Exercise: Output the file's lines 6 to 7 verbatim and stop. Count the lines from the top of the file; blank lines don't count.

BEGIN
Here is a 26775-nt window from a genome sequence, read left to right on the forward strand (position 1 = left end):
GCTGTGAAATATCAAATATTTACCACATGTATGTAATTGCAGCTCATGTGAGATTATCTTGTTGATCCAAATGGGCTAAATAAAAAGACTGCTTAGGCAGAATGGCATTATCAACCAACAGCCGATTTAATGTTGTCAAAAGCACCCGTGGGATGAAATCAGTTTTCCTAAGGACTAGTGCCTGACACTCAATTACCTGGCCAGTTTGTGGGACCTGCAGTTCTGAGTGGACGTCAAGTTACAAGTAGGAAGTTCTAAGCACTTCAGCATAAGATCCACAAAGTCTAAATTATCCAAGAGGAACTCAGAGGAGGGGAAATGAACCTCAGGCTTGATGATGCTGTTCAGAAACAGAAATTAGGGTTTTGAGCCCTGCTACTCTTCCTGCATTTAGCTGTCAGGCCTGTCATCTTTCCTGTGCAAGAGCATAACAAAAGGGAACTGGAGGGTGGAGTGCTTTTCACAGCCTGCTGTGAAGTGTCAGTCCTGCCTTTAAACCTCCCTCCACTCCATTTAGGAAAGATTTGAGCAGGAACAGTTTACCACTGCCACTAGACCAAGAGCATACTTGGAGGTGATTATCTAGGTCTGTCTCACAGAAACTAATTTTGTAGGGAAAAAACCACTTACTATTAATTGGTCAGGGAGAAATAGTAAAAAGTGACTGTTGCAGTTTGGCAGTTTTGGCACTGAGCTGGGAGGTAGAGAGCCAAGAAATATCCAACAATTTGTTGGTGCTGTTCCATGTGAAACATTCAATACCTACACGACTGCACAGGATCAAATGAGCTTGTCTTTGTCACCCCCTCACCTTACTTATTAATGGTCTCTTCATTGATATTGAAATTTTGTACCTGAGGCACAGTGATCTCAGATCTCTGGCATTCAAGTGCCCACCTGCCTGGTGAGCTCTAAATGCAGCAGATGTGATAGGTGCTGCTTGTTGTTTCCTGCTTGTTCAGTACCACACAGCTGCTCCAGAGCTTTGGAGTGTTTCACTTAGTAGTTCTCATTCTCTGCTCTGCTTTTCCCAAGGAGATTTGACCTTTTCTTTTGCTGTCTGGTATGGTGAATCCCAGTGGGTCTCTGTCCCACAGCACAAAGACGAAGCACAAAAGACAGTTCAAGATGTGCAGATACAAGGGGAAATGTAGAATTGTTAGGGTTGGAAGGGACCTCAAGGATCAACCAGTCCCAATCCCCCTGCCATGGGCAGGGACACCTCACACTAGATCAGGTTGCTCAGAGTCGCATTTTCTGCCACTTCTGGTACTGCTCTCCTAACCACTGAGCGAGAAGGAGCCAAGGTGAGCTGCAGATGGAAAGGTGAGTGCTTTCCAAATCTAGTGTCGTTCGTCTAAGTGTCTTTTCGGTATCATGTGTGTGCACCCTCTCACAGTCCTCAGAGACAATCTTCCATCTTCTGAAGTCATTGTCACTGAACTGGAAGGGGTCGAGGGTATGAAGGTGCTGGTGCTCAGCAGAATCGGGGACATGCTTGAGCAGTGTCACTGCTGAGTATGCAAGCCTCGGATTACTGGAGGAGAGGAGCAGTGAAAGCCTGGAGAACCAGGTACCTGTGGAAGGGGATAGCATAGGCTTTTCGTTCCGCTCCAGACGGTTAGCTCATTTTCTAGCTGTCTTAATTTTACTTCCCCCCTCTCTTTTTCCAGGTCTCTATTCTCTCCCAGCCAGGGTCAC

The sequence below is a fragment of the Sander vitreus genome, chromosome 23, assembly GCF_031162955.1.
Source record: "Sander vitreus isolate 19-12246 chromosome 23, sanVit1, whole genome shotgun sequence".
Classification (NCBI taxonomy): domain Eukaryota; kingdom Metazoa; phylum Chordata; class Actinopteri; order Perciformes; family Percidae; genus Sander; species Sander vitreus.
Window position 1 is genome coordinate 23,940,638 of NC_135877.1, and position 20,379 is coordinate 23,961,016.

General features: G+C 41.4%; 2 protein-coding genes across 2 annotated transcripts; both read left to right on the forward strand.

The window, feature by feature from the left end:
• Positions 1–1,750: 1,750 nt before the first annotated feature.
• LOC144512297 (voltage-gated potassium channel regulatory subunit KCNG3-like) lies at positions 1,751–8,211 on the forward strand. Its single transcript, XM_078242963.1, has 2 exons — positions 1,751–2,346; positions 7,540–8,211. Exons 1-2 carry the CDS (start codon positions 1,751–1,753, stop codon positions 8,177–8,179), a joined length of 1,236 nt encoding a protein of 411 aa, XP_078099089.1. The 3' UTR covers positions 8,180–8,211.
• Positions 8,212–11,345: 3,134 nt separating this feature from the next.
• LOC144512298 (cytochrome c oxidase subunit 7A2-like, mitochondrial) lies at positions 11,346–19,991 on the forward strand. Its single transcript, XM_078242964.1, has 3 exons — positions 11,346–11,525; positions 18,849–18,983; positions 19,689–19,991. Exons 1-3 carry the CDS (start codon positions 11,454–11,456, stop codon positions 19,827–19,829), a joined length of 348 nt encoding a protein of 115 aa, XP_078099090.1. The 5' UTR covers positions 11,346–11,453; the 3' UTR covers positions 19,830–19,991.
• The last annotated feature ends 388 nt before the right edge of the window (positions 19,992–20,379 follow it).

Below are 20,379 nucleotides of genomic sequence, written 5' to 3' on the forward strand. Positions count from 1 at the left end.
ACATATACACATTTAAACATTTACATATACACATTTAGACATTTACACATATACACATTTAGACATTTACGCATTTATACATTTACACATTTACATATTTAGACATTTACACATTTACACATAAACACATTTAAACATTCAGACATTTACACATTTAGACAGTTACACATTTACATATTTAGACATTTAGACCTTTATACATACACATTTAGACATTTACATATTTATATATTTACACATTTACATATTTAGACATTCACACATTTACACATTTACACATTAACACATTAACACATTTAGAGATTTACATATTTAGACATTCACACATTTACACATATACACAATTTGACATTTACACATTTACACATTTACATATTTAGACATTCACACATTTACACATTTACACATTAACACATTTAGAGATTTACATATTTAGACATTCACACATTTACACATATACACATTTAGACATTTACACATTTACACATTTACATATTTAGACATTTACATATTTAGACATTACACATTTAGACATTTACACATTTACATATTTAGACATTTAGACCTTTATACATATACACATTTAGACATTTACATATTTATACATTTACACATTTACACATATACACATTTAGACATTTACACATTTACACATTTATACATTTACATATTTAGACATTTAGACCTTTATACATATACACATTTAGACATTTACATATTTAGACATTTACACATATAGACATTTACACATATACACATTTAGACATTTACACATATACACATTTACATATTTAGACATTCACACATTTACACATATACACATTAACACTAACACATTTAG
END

Window position 1 is genome coordinate 23,940,638 of NC_135877.1, and position 20,379 is coordinate 23,961,016.

General features: G+C 41.4%; 2 protein-coding genes across 2 annotated transcripts; both read left to right on the forward strand.